Fifteen-year-old Lucas is smart, funny, sociable and extremely cute. His hobbies include bowling and building robots. He describes himself as “funny, wild and nerdy.” He has a loving family. He has lots of friends, and he also has Asperger’s, now known as mild Autism Spectrum Disorder.
He’s not alone. Many of our musical, scientific and business geniuses have Asperger’s. In fact, Hans Asperger observed, “It seems that for success in science or art, a dash of autism is essential.”
Autism Spectrum Disorder is a general term for a group of complex neurological disorders. These are characterized with varying degrees of difficulty in social situations, verbal and non-verbal communication, integrating sensory input and repetitive behaviors. Because autism is a spectrum, no two people present exactly the same. There is a saying within the autism community that when you’ve met one person with autism, you’ve met one person with autism.
The thinking and learning abilities of people with ASD varies from severely challenged to gifted. Those with mild ASD may just present as slightly quirky. For instance, the 3-year-old who ignores his toys but is passionately attached to the vacuum cleaner, the fourth-grader who doesn’t get invited to parties, the “Brainiac” who is a science whiz but is failing everything else, or the colleague who can’t function if his routine is slightly off or the pencils aren’t in the right place.
According to Lucas’s grandmother Ginny, her 15-year-old grandson has always stood out.
“Even as a young baby he was slightly different,” she says. “Most babies move into a hug, Lucas always pulled back.”
She says he also made limited eye contact, lined up objects and, although an early speaker, did not really want to use his words to share his world. When Lucas was 6 months old, Ginny’s daughter, Sarah, took him to a baby massage class given by occupational therapists. The teacher overseeing the class saw something different about Lucas. His body was rigid. He also fought against being moved suggesting poorly integrated reflexes.
This teacher singled Lucas out and emphasized what she saw as his deficits. Sarah was scared and upset. She asked what was wrong with her baby. The response turned her world around.
“I can’t say. It’s not my place, but I specialize in babies with Autism,” said the teacher.
For Sarah the world as she knew it was changed. For Ginny, this confirmed her suspicions.
When he was 9 months old, Sarah took Lucas to a well-respected developmental specialist. This specialist didn’t see enough to give him a diagnosis of autism. Lucas could not be measured by the medical model. He was, after all, meeting all of his developmental milestones, and toddlers by definition are often quirky and rigid.
Sarah moved forward with her life. Lucas got older, and she adjusted to her funny, anxious, quirky child. She had another son, and life was busy. It wasn’t until her younger son turned 2-1/2 that Sarah noticed the differences between her two sons. Although Lucas was highly intelligent, highly verbal and had a wicked sense of humor, on some levels the younger son seemed more mature than his brother. Lucas remained impulsive, ritualistic and demonstrated very little safety awareness. He was also a very anxious child. Certain noises bothered him. In addition, he had a rigid preference for certain clothing and routines. By now Lucas was 5 and was soon diagnosed with Asperger Syndrome.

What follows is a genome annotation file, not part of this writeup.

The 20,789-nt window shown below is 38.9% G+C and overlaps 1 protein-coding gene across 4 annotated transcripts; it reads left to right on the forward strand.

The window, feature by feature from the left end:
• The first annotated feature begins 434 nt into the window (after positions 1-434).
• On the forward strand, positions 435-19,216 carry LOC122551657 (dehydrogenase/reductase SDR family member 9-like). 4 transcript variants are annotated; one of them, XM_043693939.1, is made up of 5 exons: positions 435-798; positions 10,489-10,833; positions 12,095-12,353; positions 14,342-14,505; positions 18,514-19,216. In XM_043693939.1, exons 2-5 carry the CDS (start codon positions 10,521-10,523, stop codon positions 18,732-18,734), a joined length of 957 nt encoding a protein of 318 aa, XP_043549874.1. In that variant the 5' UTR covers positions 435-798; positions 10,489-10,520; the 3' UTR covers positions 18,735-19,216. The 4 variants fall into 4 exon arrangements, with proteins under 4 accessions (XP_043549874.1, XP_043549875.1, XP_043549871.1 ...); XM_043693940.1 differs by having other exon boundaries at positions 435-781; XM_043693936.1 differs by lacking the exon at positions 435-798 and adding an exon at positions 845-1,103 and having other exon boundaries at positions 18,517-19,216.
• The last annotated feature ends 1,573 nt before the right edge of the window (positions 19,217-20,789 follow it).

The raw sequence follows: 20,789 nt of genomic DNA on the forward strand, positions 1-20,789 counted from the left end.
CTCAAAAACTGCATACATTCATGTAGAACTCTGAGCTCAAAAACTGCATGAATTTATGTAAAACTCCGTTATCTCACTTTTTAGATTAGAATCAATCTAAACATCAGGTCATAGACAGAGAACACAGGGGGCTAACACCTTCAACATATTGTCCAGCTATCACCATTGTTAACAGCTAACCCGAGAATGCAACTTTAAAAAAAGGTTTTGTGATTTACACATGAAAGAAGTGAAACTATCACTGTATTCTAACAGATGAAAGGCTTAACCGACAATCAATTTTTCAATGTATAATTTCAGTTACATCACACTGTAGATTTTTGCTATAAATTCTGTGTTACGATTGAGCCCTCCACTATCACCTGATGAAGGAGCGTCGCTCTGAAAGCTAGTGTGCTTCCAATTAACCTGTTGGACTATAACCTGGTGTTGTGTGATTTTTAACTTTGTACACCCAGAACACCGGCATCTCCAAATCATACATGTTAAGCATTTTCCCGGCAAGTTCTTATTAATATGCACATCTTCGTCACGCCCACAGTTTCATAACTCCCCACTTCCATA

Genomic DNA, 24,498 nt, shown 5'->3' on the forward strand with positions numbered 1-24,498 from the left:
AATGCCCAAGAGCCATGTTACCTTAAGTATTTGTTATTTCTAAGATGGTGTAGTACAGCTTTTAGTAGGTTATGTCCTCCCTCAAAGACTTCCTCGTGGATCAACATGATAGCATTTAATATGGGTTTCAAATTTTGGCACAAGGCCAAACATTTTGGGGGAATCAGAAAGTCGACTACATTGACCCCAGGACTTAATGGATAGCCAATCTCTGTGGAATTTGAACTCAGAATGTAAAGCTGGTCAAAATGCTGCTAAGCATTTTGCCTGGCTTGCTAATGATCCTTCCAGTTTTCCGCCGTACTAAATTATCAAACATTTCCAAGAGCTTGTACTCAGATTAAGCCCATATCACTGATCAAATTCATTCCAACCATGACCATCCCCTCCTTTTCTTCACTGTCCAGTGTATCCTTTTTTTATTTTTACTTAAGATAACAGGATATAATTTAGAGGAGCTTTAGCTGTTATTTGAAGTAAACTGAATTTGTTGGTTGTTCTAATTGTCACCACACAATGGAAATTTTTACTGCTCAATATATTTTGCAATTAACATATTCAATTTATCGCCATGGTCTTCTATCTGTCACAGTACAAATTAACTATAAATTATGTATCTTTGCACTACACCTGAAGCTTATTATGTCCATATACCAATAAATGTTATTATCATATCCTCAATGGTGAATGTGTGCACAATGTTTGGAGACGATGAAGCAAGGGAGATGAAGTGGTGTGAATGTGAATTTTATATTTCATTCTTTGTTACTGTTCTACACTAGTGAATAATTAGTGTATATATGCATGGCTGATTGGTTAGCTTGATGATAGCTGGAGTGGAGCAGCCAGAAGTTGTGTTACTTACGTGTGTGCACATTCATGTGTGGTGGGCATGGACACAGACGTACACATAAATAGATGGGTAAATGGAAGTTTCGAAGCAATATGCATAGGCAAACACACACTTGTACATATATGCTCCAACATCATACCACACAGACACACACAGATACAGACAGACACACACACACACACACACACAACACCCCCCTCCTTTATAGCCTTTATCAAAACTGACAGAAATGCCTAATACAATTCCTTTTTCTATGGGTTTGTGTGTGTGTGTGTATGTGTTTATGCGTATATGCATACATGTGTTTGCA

Supporting our young people with mild autism continues to be a gray area. Historically, these children are diagnosed at a later date and receive very limited services. Often, their advanced communication skills and academic abilities camouflage other delays, such as social skills, severe sensory issues, understanding how others think, and extreme difficulties with organization. Lucas never received an Individual Education Plan. It wasn’t until Lucas was in fifth grade and the workload demands increased that the educational supports were offered. Sarah observes that, to this day, Lucas has difficulty with organization, which shows up in all areas of his life – his body, his room, his writing and overall schoolwork.
How can we as parents and educators create the least restrictive environment and expectations so that our children can be the best versions of themselves? How can they learn at an early age to channel their potential to be different into amazing opportunities and not feel less than their peers? For our children with mild ASD, this means giving them all the support they need within the most natural environment. Evaluations need to be comprehensive. Most screeners and tests indicate what the child cannot do. Strength-based evaluations illustrate what they can do. Both are necessary.
For Sarah and Ginny, Lucas is a gift, a chance to step outside of conventional boundaries. Ginny worries, however, that Lucas won’t be respected for the unique individual he is. She worries that his Asperger’s label will negatively impact his life.
“He’ll either consider himself different or will be considered different, which will channel him in the wrong direction.” Ginny observes, however, she adds, “His differences are what make him amazing. Because of Lucas, I look at the world differently.”
Sharon Cole is a licensed speech-language pathologist and proud grandmother. Her goal is to enhance children’s lives through love, laughter and language. Sharon can be contacted at firstname.lastname@example.org or British Nanny Facebook page for any questions about the British Nanny column or speech and language concerns.